By Adam Pagnucco.
Tracking fundraising for publicly financed candidates is challenging because it is a moving target. Unlike traditional candidates, who file according to the state’s regular reporting schedule, publicly financed candidates report whenever they ask for public contributions in addition to scheduled filings. So at any one time, the latest tabulations are snapshots taken at different dates. With all of that said, the latest reports for County Executive candidates show two things. First, Council Members Marc Elrich and George Leventhal, both of whom have been involved in local politics for decades, have done very well in public financing. But second, former Rockville Mayor and planning staffer Rose Krasnow, who started much later than either of them, is about to pass Leventhal in cash balance.
In explaining the above statement, let’s review how to read campaign finance reports. Candidates in the traditional system report the equivalent of a cash flow statement. They list a starting cash balance, money coming in, money going out and an ending cash balance. That’s it. Publicly financed candidates list those things too, but they also report the amount of new public contributions they are requesting. Those contributions have not been received and are thus not part of the ending cash balance. They might show up on the next statement, provided that the state approves the requested contribution and does not change the amount. (In fact, the state can and does change requested public contributions after reviewing them and even sometimes disqualifies them.)
On March 6, Krasnow reported a cash balance of $41,668 and had two outstanding requests for public contributions totaling $245,794. If those requests are met, her cash balance will be $287,462 (minus any future spending). On March 20, Leventhal reported a cash balance of $198,585 and had two outstanding requests for public contributions totaling $53,500. If those requests are met, his cash balance will be $252,085 (minus any future spending). In other words, Krasnow is on pace to have roughly $35,000 more in the bank than Leventhal.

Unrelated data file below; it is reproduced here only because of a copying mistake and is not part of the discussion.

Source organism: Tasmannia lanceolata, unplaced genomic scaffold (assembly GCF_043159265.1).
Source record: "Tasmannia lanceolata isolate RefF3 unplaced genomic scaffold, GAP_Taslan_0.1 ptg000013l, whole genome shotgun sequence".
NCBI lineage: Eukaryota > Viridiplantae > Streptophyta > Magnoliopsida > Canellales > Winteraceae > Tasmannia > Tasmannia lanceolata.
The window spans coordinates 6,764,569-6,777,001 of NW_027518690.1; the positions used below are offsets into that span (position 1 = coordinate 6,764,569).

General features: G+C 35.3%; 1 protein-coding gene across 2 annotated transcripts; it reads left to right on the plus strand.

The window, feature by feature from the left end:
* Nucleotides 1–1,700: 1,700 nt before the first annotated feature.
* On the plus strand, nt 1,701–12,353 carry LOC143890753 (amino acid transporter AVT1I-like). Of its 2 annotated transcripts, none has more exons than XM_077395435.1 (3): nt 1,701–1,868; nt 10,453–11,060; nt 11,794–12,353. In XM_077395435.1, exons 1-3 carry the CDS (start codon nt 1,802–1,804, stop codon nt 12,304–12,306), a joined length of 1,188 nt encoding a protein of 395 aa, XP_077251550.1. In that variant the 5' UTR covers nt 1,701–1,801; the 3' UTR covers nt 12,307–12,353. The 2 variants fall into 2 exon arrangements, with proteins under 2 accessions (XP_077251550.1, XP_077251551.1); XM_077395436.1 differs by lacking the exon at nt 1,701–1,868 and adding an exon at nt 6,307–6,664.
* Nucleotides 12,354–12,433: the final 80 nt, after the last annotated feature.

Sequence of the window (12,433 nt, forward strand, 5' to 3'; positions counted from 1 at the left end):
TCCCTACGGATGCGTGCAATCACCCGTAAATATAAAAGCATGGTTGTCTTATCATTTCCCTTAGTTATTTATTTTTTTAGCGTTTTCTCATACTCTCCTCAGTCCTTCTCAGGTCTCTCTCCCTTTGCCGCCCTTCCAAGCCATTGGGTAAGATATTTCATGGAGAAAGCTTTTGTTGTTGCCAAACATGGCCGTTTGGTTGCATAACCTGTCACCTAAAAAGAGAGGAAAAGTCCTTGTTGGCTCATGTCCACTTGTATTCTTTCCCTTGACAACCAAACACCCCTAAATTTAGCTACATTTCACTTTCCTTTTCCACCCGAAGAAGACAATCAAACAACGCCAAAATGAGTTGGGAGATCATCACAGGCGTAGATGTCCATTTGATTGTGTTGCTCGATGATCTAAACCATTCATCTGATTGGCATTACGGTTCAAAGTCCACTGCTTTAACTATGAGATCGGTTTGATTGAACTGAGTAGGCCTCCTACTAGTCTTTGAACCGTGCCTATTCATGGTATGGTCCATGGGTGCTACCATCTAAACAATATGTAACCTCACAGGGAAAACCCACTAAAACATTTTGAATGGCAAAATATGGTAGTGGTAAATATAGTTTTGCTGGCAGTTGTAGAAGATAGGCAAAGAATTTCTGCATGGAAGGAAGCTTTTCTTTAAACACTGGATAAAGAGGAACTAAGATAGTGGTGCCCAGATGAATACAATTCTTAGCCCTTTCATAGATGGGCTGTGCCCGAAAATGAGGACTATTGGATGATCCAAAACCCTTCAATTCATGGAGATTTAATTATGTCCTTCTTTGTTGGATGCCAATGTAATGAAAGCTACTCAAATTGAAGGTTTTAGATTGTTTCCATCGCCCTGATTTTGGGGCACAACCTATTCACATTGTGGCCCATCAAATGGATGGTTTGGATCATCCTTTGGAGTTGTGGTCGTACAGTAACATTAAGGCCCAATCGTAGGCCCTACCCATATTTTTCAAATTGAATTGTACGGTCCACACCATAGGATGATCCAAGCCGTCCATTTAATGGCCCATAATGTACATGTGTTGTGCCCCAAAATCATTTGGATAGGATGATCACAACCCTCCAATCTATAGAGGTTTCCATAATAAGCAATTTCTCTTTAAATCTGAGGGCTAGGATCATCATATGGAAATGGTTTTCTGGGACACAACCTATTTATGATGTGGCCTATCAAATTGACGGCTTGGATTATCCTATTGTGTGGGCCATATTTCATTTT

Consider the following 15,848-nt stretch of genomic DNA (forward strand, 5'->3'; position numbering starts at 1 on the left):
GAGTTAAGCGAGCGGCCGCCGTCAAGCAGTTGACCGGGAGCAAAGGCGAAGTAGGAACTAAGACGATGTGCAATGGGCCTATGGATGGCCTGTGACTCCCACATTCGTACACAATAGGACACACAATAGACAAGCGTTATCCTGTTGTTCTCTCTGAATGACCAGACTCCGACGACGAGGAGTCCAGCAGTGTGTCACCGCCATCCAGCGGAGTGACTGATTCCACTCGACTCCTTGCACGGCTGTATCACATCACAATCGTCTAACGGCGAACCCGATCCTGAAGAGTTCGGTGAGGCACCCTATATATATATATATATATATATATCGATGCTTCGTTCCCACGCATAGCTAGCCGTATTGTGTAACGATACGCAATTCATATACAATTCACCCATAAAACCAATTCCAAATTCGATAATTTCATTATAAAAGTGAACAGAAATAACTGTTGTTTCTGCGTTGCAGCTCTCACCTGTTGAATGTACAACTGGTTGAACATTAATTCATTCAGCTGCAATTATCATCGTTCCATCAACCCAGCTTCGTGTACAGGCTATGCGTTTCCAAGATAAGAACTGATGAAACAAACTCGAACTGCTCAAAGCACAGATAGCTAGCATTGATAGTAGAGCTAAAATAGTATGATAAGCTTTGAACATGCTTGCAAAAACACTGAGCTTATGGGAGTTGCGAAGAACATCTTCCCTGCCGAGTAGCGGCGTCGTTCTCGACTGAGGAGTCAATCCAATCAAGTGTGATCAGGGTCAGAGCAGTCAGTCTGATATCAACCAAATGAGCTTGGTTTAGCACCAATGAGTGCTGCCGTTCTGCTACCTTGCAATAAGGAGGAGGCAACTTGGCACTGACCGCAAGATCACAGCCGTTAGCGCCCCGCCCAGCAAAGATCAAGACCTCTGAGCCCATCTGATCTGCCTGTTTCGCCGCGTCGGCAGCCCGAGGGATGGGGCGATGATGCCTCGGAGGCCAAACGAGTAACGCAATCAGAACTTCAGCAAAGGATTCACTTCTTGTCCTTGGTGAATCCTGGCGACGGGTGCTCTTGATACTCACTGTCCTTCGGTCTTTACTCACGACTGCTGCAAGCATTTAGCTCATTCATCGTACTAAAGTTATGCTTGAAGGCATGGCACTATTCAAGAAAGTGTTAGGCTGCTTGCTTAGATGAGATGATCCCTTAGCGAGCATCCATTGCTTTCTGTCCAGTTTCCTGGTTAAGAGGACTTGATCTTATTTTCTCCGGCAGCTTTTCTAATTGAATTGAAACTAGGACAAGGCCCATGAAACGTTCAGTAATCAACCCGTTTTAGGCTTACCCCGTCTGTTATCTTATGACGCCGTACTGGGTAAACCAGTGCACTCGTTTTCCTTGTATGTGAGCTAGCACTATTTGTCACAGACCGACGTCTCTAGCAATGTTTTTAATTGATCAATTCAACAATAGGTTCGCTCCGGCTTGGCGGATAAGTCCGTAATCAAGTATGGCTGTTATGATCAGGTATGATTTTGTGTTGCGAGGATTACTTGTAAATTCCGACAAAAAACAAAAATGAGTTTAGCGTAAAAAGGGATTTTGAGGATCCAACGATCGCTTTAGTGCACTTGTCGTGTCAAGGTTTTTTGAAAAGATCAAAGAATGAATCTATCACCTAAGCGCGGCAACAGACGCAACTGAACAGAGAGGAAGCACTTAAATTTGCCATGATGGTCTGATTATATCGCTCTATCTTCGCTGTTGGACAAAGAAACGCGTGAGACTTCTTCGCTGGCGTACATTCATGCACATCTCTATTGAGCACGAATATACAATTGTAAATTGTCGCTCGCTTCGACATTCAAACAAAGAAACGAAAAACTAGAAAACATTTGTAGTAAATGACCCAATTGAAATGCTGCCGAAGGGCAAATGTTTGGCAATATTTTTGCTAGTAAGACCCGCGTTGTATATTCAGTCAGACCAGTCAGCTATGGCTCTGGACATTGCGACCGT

We show the latest financial standings for all seven Executive candidates below. Note the differences in last date filed.
There are two reasons why Krasnow is about to pass Leventhal in cash balance. First, she qualified for public funds in 109 days, much faster than either Leventhal (278 days) or Elrich (209 days). Second, she has not started to spend serious money yet. Her burn rate (total spent divided by total raised) is just 9%. Leventhal’s burn rate is 48%, meaning that he has spent almost half the money he has raised. Leventhal has raised more money than Krasnow and has a much more geographically diverse base of support. But his decision to spend big early has allowed Krasnow to vault past him in just five months.
Meanwhile, Marc Elrich keeps chugging along. He is dominating in small contributions from the critical Democratic Crescent area and is cleaning up on progressive endorsements. He has a base of supporters among progressives, people who oppose development and Downcounty residents who will never abandon him. So Elrich must be delighted that he is running against five capable candidates who have so far not been able to knock each other out of the race. As long as all five remain viable, Elrich won’t have to add a lot to his existing base to win.
Disclosure: The author is a publicly-listed supporter of Roger Berliner for Executive.